Jump to content

aquaholic99

Forum Member
  • Content Count

    2,611
  • Joined

  • Last visited

  • Days Won

    22

aquaholic99 last won the day on June 15

aquaholic99 had the most liked content!

4 Followers

About aquaholic99

  • Rank
    Titanium Member

Profile Information

  • Location
    Chelmer
  • State
    QLD

More

  • Biography
    A few details about myself
  • Interests
    Tankbusters, Breeeding unusual fish
  • Occupation
    Unemployed

Recent Profile Visitors

The recent visitors block is disabled and is not being shown to other users.

  1. I had a quick Google and this page is reliable - https://www.thatpetplace.com/articles/dipping-plants-to-eliminate-snails I use a level table spoon of alum per 5 liters for 20 minutes on delicate plants but also use a microscope to confirm. If you don't have a scope, just over dose and over bath. I also use listerine (mouthwash) to reliably disinfect.
  2. Hi Adam, If your main purpose is for feeding turtles some greens, I recommend you read this link. There are much easier ways to feed your turtle than collecting and disinfecting aquatic plants. http://www.fishpondinfo.com/turtles/turfeed.htm Feeding in a separate tank or container is a good idea to reduce maintenance and building confident behavior. If your tank or pond is indoors, you can put your turtle in a partly shaded cage or enclosure for a few hours each week. Using alum is an old school method of disinfecting that is gentle on delicate plants but less effective on snail eggs as other methods. As the plants will be destroyed by the turtle anyway, it doesn't really matter if you overdose or over bath.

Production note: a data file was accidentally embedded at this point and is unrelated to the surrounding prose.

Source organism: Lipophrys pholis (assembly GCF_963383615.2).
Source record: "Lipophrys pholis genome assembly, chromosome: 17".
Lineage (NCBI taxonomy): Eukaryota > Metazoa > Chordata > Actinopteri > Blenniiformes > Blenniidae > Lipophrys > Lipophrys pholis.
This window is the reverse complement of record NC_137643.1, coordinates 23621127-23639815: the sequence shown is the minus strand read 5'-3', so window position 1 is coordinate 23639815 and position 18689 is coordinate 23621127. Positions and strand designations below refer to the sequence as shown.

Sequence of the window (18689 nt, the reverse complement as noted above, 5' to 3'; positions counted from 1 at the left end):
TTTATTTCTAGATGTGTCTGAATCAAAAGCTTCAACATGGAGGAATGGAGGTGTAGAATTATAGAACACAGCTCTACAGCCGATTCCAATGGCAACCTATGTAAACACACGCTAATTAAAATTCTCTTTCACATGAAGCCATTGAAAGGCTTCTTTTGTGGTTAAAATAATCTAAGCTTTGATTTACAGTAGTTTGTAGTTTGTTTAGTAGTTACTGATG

3. I find pleco don't clean neatly. I suppose some cleaning is better than no cleaning but the algae eaters are very methodical.